lax11570 wrote:My game plan is to get one of these clerkships (wherever) and then try to leverage it into another clerkship in a bigger market, like Minneapolis or even Chicago.
That's not the worst idea in the world (I know a few people who have done it), just remember that you will need to start applying for the next clerkship almost immediately after you start the first one.
Anonymous User wrote:Ultimately, what I would really love to do is get in with a boutique Ch11 firm in a midsize market, like Minneapolis. I'd like to go to Chicago or NY too but I just don't think I'm competitive for that.
I guess what I'm trying to say is I don't need to be doing bankruptcy work with Kirkland and Ellis, but I would like to do Chapter 11s with smaller companies (I think it would be pretty rewarding to guide a small business through a successful reorganization.)
That's a smart attitude to have. Despite what many people post, biglaw is not the end all be all of the practice of law. Moreover, I would never suggest that someone who wants to practice bankruptcy law go to K&E (or Weil for that matter). Sure they get the biggest debtor representations, but their associates are just cogs in machine that end up spending all their time on one small aspect of the case. You will develop better skills and become a better attorney if you practice at a less prestigious shop because you will get the opportunity to work on many different aspects of the case. At a boutique, they simply cannot afford to not have you work on every aspect of a matter. Keep in mind that most law firms (boutiques or big firms) are also working on the mega-cases representing creditors (Lehman is the gift that keeps on giving associates billable hours all these years later). Unfortunately, bankruptcy boutiques are a dying breed (at least in NY) because most of them were swallowed up by large firms.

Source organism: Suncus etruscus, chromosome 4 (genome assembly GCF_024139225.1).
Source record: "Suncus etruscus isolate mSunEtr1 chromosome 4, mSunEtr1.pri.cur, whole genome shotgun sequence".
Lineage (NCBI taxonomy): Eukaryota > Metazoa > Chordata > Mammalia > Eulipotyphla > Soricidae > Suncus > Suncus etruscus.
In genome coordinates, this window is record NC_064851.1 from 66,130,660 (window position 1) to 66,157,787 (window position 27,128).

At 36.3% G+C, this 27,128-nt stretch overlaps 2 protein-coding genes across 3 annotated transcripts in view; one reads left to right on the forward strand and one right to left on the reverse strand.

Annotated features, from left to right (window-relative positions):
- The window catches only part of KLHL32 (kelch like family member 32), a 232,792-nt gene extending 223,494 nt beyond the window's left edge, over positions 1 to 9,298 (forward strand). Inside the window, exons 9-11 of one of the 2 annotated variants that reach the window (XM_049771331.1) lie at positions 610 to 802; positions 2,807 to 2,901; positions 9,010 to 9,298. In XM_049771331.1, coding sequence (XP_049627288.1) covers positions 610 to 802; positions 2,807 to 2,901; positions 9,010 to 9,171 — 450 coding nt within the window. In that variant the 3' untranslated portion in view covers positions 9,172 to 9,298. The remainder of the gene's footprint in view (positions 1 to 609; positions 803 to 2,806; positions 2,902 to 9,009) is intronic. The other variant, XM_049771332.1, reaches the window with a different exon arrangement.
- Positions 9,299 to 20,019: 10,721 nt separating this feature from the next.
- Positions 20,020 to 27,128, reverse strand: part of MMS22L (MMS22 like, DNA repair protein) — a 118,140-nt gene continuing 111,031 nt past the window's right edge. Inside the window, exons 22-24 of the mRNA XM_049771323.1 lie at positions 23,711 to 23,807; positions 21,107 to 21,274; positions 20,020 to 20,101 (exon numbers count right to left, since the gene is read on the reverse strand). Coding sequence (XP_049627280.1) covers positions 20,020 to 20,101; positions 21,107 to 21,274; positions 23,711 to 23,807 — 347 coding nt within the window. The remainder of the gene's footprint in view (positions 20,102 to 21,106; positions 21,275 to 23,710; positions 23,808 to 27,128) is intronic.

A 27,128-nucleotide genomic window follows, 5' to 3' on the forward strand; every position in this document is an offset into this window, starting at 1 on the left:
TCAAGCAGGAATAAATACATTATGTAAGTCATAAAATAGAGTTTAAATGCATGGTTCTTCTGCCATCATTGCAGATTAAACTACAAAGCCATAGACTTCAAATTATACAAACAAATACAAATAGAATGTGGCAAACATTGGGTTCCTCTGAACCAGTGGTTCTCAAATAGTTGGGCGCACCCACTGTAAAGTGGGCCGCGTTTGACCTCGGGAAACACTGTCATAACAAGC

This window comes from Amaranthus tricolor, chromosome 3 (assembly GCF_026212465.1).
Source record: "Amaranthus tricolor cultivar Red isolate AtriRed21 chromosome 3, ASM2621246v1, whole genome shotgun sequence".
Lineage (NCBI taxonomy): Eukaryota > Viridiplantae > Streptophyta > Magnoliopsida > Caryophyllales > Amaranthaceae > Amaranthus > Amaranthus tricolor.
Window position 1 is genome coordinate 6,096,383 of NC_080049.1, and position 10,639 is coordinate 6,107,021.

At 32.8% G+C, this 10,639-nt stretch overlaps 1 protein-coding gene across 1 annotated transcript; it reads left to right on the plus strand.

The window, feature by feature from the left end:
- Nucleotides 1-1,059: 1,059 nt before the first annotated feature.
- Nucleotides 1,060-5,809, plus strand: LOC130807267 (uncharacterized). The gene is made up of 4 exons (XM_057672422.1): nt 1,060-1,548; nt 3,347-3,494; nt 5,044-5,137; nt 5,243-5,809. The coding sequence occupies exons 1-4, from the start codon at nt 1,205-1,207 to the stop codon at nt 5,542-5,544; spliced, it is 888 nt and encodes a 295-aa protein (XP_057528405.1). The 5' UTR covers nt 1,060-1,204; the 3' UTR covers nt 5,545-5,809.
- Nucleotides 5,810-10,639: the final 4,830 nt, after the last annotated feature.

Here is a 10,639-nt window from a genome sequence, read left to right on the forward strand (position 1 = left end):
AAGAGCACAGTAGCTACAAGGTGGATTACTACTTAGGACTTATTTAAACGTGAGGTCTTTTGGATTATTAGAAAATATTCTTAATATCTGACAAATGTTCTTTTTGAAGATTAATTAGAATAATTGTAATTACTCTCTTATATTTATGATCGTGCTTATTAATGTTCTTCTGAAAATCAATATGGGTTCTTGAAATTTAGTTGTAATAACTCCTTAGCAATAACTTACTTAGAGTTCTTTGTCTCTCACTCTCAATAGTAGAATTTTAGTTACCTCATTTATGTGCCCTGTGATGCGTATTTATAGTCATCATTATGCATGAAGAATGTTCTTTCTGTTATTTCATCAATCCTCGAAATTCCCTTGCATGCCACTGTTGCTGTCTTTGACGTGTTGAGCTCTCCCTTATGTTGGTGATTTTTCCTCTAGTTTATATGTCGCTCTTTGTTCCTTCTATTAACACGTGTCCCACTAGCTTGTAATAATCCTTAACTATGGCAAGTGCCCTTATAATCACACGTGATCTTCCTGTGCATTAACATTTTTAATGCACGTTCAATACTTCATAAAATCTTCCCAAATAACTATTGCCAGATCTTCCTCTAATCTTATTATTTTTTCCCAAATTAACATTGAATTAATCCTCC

This leads me to my next point. Don't assume that you are out of contention in a big market like NY or Chicago. Bankruptcy is as blue collar as it gets in the practice of law. Most partners did not go to an ivy league law school. Take John Rapisardi who is head O'Melveny's bankruptcy (and formerly of Cadwalader). He went to Pace Law School, yet he also represented the Treasury Department in the Chrysler and GM bankruptcies. Don't sell yourself short, especially if you can demonstrate an interest in bankruptcy.
Finally, have you considered applying to St. John's LL.M. in Bankruptcy program. It is well respected by bankruptcy professionals throughout the country and routinely places graduates into big law, boutiques and S.D.N.Y./D. Del. bankruptcy clerkships.